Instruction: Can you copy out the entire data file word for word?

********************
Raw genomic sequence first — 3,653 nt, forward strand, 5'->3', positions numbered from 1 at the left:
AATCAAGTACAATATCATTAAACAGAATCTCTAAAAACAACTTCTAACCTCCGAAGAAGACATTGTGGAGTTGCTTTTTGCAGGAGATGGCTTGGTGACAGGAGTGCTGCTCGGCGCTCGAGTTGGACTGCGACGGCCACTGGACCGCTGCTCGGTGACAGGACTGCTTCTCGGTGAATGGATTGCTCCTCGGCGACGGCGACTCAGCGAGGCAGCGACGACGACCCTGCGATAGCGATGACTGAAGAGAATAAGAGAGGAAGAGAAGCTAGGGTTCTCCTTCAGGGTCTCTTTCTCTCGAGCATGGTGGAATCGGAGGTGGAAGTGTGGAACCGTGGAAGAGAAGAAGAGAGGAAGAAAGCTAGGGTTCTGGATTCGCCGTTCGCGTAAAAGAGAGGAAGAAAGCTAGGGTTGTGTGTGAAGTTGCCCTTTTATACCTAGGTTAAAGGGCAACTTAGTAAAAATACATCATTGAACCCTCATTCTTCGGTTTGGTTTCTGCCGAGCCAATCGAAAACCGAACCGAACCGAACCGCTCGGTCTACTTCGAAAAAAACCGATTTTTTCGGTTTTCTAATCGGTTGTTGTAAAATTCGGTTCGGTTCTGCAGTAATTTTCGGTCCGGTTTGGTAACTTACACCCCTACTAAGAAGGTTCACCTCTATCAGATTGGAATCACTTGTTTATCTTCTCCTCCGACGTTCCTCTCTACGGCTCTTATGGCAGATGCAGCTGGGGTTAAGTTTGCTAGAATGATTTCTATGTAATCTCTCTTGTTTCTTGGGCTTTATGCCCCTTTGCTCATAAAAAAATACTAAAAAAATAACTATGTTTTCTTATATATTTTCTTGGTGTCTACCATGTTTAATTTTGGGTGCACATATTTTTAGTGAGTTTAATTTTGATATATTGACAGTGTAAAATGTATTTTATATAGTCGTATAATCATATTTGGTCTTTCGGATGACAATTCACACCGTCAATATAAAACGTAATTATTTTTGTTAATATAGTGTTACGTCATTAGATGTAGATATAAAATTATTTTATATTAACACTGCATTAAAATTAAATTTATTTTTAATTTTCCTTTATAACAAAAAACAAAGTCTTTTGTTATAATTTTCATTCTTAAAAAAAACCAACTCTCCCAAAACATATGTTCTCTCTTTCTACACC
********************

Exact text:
Raw genomic sequence first — 3,653 nt, forward strand, 5'->3', positions numbered from 1 at the left:
AATCAAGTACAATATCATTAAACAGAATCTCTAAAAACAACTTCTAACCTCCGAAGAAGACATTGTGGAGTTGCTTTTTGCAGGAGATGGCTTGGTGACAGGAGTGCTGCTCGGCGCTCGAGTTGGACTGCGACGGCCACTGGACCGCTGCTCGGTGACAGGACTGCTTCTCGGTGAATGGATTGCTCCTCGGCGACGGCGACTCAGCGAGGCAGCGACGACGACCCTGCGATAGCGATGACTGAAGAGAATAAGAGAGGAAGAGAAGCTAGGGTTCTCCTTCAGGGTCTCTTTCTCTCGAGCATGGTGGAATCGGAGGTGGAAGTGTGGAACCGTGGAAGAGAAGAAGAGAGGAAGAAAGCTAGGGTTCTGGATTCGCCGTTCGCGTAAAAGAGAGGAAGAAAGCTAGGGTTGTGTGTGAAGTTGCCCTTTTATACCTAGGTTAAAGGGCAACTTAGTAAAAATACATCATTGAACCCTCATTCTTCGGTTTGGTTTCTGCCGAGCCAATCGAAAACCGAACCGAACCGAACCGCTCGGTCTACTTCGAAAAAAACCGATTTTTTCGGTTTTCTAATCGGTTGTTGTAAAATTCGGTTCGGTTCTGCAGTAATTTTCGGTCCGGTTTGGTAACTTACACCCCTACTAAGAAGGTTCACCTCTATCAGATTGGAATCACTTGTTTATCTTCTCCTCCGACGTTCCTCTCTACGGCTCTTATGGCAGATGCAGCTGGGGTTAAGTTTGCTAGAATGATTTCTATGTAATCTCTCTTGTTTCTTGGGCTTTATGCCCCTTTGCTCATAAAAAAATACTAAAAAAATAACTATGTTTTCTTATATATTTTCTTGGTGTCTACCATGTTTAATTTTGGGTGCACATATTTTTAGTGAGTTTAATTTTGATATATTGACAGTGTAAAATGTATTTTATATAGTCGTATAATCATATTTGGTCTTTCGGATGACAATTCACACCGTCAATATAAAACGTAATTATTTTTGTTAATATAGTGTTACGTCATTAGATGTAGATATAAAATTATTTTATATTAACACTGCATTAAAATTAAATTTATTTTTAATTTTCCTTTATAACAAAAAACAAAGTCTTTTGTTATAATTTTCATTCTTAAAAAAAACCAACTCTCCCAAAACATATGTTCTCTCTTTCTACACC